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2 Thessalonians 1:7  (King James Version)
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<< 2 Thessalonians 1:6   2 Thessalonians 1:8 >>


2 Thessalonians 1:6-10

Like one of the Old Testament prophets, Paul does not hold back. He had a thorough understanding of the Old Testament due to all of the studying he had done throughout his life, and he distills it here in just a few verses. He speaks of the flaming fire, the everlasting destruction, and the glory of Christ's power, giving us an indication that we, too, as New Testament Christians, ought to understand what is coming in detail.

Richard T. Ritenbaugh
Shock and Awe - and Speed



2 Thessalonians 1:7-10

Notice that II Thessalonians 1:8 says that God will take vengeance on those who do not obey the gospel of Jesus Christ. This idea has a strong tie to the book of Revelation, as the gospel of Jesus Christ is the "good news" that He brought. His good news is not primarily about Himself, but rather it is the message that He brought from His Father about the Kingdom of God being established on earth (Malachi 3:1; Matthew 4:23; 9:35; Mark 1:14-15; Luke 4:43; 8:1; 16:16-17). After the gospel is preached in all the world as a witness to all nations (Matthew 24:14), God will be justified in punishing all of those who reject it. The end of this present world will come when God takes vengeance on those who have heard the gospel message—which, at that point, will be everyone alive on earth—but who refuse to repent and submit to God's rule on earth.

The tie to the book of Revelation is that the unveiling of Jesus Christ, when He removes man from governing the earth and takes that responsibility to Himself, is the fulfillment of the gospel message that He brought. When Christ is revealed, the Kingdom of God will be at hand. Revelation fills in the explosive details of how the governments of this world will come under the rulership of God.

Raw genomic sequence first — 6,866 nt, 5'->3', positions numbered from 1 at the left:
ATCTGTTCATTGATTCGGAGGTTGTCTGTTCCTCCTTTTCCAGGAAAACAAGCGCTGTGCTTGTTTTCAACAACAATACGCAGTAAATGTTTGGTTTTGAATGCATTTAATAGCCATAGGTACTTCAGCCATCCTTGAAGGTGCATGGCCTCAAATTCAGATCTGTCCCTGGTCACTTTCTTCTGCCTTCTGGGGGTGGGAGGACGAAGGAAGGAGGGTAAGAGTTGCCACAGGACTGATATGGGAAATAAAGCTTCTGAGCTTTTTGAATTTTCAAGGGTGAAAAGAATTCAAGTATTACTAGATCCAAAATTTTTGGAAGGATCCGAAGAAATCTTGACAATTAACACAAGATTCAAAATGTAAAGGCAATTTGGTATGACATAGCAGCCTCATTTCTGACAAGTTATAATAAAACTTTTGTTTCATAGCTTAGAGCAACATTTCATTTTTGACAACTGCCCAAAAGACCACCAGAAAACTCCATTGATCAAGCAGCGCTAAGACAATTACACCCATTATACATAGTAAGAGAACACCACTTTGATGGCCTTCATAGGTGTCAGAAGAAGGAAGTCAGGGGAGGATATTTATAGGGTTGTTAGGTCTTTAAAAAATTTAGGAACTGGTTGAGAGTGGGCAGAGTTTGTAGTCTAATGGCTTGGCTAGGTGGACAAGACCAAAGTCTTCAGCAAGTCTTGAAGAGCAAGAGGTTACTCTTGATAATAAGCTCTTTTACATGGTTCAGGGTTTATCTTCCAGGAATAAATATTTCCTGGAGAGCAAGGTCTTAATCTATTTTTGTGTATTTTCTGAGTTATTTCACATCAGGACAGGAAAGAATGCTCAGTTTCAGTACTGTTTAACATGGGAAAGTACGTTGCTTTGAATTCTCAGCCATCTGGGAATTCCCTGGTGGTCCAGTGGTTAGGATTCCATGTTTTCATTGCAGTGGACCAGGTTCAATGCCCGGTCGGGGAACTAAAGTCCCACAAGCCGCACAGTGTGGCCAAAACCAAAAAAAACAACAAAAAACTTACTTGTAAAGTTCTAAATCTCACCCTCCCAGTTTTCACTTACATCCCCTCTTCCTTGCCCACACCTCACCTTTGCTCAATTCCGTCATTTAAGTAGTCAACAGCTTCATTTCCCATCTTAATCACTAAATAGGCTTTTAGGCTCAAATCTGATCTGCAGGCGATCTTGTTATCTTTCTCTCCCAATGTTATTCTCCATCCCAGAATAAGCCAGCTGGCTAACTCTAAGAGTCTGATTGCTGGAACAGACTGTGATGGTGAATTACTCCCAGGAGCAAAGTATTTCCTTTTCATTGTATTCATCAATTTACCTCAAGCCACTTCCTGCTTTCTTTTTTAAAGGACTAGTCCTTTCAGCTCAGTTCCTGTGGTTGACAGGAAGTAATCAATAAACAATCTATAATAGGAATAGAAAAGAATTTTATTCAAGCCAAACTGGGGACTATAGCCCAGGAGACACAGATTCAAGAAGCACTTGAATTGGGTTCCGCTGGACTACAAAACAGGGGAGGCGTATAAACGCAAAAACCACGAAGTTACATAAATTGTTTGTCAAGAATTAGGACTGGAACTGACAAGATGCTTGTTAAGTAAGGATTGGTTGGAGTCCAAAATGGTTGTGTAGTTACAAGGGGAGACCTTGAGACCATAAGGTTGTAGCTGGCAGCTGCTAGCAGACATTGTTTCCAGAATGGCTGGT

Even though the word gospel means "good news," people typically do not think of the book of Revelation as being encouraging or uplifting. For most professing Christians, the gospel that Jesus preached is not good news. They prefer a gospel that is limited to the forgiveness of their sins. When they hear that God's Kingdom includes repentance and obedience to His laws, they cannot tolerate it (Romans 8:7). For those who will not obey the gospel, the book of Revelation is not good news at all, because it foretells their judgment for idolatry and disobedience.

For true Christians, though, this book is wonderful news! It may not be "good" news in the sense of being pleasant, enjoyable, or attractive. Instead, its news contains a zealous, righteous goodness—an active pursuit of what is good for mankind, a deliberate and forceful bringing to pass of those things that will make life good for everyone. The entire creation will rejoice when the present principalities, powers, and broken governments of men are replaced with a King who will powerfully impose all that is good upon a sin-sick world.

David C. Grabbe
What Is the Book of Revelation?



2 Thessalonians 1:7-10

The day is coming soon when God will punish those who break His laws and reject His Word. When Christ returns to stand upon the Mount of Olives, He will begin settling accounts (Matthew 25:19), bringing with Him both punishment and reward (Isaiah 61:2-3; Matthew 25:31-46).

Christ did not come to judge the world when He was born, lived, and died as a human 2,000 years ago. "He who was ordained by God to be Judge of the living and the dead" (Acts 10:42) "will judge the living and the dead at His appearing and His kingdom" (II Timothy 4:1). When confronted by the scribes and Pharisees with the woman caught in adultery, Jesus does not condemn her, but instead tells her to "sin no more" (John 8:1-11). His time as Judge of all had not yet come.

Later, He plainly tells the Pharisees, "I judge no one" (verse 15). Though they were guilty of hypocrisy and many other sins—which He severely castigated them for—He does not judge the Pharisees either. He made no move to stop them from continuing in their evil ways.

The Pharisees completely misunderstood His mission. They did not interpret the prophecies in Isaiah 61:1-3 and Malachi 3:1 to mean that Messiah must make two appearances on earth—at two different times, for two different reasons. When Jesus came the first time 2,000 years ago, He made it very clear that He would come again (Matthew 16:27; Luke 21:27; John 14:3).

In His first appearance, He came to deliver a message from His Father, the good news of the coming Kingdom of God on this earth (Mark 1:14-15). He also came as a Lamb to be sacrificed for our sins and make eternal life possible for us (I Peter 2:21-24). During this appearance, He refrained from judging the world before its time. At His second coming in power and glory as King of kings, one of His major responsibilities will be to judge the world and take vengeance.

Staff
Why Should Christians Refuse Jury Duty?




Other Forerunner Commentary entries containing 2 Thessalonians 1:7:

1 Corinthians 1:7-8
Revelation 6:10

 

<< 2 Thessalonians 1:6   2 Thessalonians 1:8 >>



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